Max Verstappen thumped the competition in an incredibly dramatic qualifying session ahead of the 2021 Formula 1 season-opening Bahrain Grand Prix.
Before we jump into the trenches, please check your emotions at the door. Let’s crunch the numbers and figure out what’s really going on here.
Year on year battles
- +1.319  | Red Bull Racing
- +1.361  | Scuderia AlphaTauri
- +1.385  | McLaren
- +1.686  | Alfa Romeo Racing (+1.217 )
- +1.812  | Scuderia Ferrari (+0.541 )
- +1.832  | Alpine F1
- +2.022  | Williams Racing
- +2.121  | Mercedes F1
- +2.279 [2020} | Aston Martin F1
- +3.692  | Haas F1 (+2.338 )
Red Bull have managed to lose the least performance against their competitors, the net result of the 2021 rule changes made to date. While Lewis Hamilton was still capable of delivering a fight for pole position, the unspoken and ultimate reality is that they’ve lost 0.8 seconds per lap in qualifying trim to Red Bull. More worryingly for the Black Arrows, Mercedes are eighth best on development numbers, which includes comparing Alfa Romeo and Ferrari to their 2019 lap times.
Aston Martin have come out the absolute worst of the nine newly developed cars for 2021, nearly a full second of lap time lost to Red Bull having started already behind them to begin with. Haas had the worst Bahrain Grand Prix qualifying session in their history by qualifying significantly slower than their 2016 debut.
Of the Ferrari powered teams, it was the Scuderia themselves have shown the most improvement with a supreme lap from Charles Leclerc. Ferrari averaged a loss in qualifying performance in 2020 of approximately 1.2 seconds per lap from their very fast 2019 challenger. Ferrari managed to claw back 0.8 seconds per lap today recovering 66% of their 2020 performance drop. Admittedly 66% recovery is a loose and fast number and as such, it’s still too early to appropriately approximate where Ferrari truly stand. It’ll be a point in future post-qualifying breakdowns to keep an eye on and measure.
No real surprises with McLaren and AlphaTauri towards the sharp end of development progress as they have both been on par with each other’s impressive development now for the third year running. Not to discount their progress on the basis of some level of expected continuity, both McLaren and AlphaTauri look exceptional on the track. Let’s hope it translates into race pace as it hasn’t always been the case.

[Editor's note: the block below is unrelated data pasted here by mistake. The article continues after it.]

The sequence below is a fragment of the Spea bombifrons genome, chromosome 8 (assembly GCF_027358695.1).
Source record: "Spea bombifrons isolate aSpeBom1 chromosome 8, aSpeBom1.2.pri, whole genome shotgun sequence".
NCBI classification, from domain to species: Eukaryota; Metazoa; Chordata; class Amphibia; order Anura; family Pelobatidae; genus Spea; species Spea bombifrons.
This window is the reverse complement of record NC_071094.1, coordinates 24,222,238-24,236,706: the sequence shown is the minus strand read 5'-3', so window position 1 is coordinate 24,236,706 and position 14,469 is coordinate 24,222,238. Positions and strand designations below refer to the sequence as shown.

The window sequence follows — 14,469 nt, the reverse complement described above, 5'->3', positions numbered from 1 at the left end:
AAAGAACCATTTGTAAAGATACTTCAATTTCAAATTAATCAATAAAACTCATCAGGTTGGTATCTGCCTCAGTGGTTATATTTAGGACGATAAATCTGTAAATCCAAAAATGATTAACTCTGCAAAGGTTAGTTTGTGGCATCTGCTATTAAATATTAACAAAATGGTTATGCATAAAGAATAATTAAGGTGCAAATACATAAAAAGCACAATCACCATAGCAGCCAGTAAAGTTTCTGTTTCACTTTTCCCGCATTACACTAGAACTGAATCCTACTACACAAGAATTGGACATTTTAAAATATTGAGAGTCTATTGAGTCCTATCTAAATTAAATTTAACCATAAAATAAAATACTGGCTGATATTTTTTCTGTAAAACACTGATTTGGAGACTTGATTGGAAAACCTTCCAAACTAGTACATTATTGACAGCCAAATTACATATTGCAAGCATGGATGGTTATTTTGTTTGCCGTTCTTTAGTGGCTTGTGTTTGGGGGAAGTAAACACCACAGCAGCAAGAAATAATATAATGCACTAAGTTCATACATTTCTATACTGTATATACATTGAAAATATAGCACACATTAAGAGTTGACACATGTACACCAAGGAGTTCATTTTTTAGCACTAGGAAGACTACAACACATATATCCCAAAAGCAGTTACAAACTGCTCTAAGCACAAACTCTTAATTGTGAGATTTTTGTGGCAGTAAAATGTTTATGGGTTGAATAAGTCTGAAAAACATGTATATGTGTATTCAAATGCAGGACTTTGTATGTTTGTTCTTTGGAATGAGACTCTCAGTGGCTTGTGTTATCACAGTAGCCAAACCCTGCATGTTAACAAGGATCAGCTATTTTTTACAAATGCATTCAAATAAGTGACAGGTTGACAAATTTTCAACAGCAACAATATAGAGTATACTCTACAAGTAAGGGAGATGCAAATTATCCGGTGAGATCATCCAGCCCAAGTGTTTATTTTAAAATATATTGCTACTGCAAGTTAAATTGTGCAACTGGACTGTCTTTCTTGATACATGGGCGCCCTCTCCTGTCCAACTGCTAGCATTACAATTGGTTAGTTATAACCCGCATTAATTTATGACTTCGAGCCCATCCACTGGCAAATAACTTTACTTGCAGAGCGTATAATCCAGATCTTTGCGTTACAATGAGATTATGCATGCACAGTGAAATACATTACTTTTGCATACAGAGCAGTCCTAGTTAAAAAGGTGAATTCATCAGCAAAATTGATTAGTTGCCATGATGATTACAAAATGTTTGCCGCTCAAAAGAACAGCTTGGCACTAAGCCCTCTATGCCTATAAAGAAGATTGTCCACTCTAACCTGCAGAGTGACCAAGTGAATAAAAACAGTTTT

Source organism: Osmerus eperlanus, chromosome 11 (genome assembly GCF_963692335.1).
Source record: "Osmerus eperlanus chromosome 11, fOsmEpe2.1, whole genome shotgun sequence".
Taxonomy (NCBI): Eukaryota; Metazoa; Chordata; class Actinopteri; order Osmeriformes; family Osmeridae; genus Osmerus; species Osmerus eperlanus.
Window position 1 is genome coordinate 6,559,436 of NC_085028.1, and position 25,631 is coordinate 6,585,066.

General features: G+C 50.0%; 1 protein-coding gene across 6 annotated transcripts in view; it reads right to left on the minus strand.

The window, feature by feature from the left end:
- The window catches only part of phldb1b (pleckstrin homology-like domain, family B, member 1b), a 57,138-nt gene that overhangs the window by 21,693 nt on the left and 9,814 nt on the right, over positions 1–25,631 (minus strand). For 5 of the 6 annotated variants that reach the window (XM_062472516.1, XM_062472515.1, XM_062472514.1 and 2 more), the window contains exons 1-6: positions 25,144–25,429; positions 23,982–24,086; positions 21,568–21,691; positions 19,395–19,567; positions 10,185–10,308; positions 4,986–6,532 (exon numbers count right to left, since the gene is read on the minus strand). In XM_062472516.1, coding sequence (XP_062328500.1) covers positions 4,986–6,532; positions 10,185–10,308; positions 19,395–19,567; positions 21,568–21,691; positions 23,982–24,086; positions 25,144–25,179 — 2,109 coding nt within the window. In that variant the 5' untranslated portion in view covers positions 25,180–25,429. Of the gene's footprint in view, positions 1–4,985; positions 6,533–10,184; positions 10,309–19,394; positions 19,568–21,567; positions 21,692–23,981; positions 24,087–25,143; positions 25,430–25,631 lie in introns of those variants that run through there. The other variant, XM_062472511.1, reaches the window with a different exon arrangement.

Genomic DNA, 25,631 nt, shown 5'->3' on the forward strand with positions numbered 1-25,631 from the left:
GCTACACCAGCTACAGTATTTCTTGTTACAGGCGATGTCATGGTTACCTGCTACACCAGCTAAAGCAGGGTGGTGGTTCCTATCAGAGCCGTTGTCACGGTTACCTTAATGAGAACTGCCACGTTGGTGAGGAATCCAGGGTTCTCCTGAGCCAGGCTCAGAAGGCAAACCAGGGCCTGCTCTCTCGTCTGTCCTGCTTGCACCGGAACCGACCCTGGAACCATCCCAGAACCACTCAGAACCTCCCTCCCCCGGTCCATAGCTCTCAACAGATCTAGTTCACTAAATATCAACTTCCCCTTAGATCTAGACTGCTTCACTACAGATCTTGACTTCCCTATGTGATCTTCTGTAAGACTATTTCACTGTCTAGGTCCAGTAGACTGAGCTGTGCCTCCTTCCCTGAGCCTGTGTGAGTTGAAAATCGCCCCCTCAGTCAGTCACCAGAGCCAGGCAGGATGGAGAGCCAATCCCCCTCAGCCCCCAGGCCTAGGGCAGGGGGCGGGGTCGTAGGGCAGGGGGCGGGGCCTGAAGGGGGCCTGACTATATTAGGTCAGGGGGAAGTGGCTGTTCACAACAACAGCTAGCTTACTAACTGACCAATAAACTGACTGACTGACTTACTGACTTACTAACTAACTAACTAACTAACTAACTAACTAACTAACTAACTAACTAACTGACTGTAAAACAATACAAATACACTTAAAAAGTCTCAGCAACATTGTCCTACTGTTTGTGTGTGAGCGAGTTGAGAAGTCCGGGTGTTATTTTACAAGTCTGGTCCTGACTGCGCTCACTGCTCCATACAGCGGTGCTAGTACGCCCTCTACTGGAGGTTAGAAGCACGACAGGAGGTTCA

- -1.662 | Verstappen DEF. Perez
- -1.475 | Alonso DEF. Ocon
- -1.455 | Stroll DEF. Vettel
- -0.824 | Schumacher DEF. Mazepin
- -0.798 | Gasly DEF. Tsunoda
- -0.620 | Russell DEF. Latifi
- -0.530 | Giovinazzi DEF. Raikkonen
- -0.331 | Leclerc DEF. Sainz
- -0.201 | Hamilton DEF. Bottas
- -0.047 | Ricciardo DEF. Norris
For Sergio Perez and Sebastian Vettel it’s bad. While for Perez it can be dulled by the fact that the +1.662 delta to Verstappen represents Perez on medium tires against Verstappen on softs, the end reality is that it’s unacceptable that this comparison could even be made. For Vettel, he lost his last flying lap to a yellow flag. Both Perez and Vettel were supposed to wow today in qualifying but found reasons not to. Therefore, it was not a good enough effort and must quickly rebound with high quality execution tomorrow.
Esteban Ocon +1.475 to returning two-time world champion Fernando Alonso is the most devastating driver comparison coming out of qualifying today. One would hope there was an issue with Ocon’s car as this delta simply defies logic.
Mick Schumacher and Antonio Giovinazzi also look good on their respectful delta’s to their teammates. Carlos Sainz ran significantly slower in Q3 than Q2, perhaps there was an issue there as +0.331 is a touch much in comparison to new teammate Leclerc.
- +0.000 | Red Bull Racing
- +0.388 | Mercedes F1
- +0.681 | Scuderia Ferrari
- +0.812 | Scuderia AlphaTauri
- +0.930 | McLaren
- +1.252 | Alpine F1
- +1.604 | Aston Martin F1
- +1.711 | Alfa Romeo Racing
- +2.319 | Williams Racing
- + 3.452 | Haas F1
Who was expecting this order of qualifying pace? Nobody is the answer.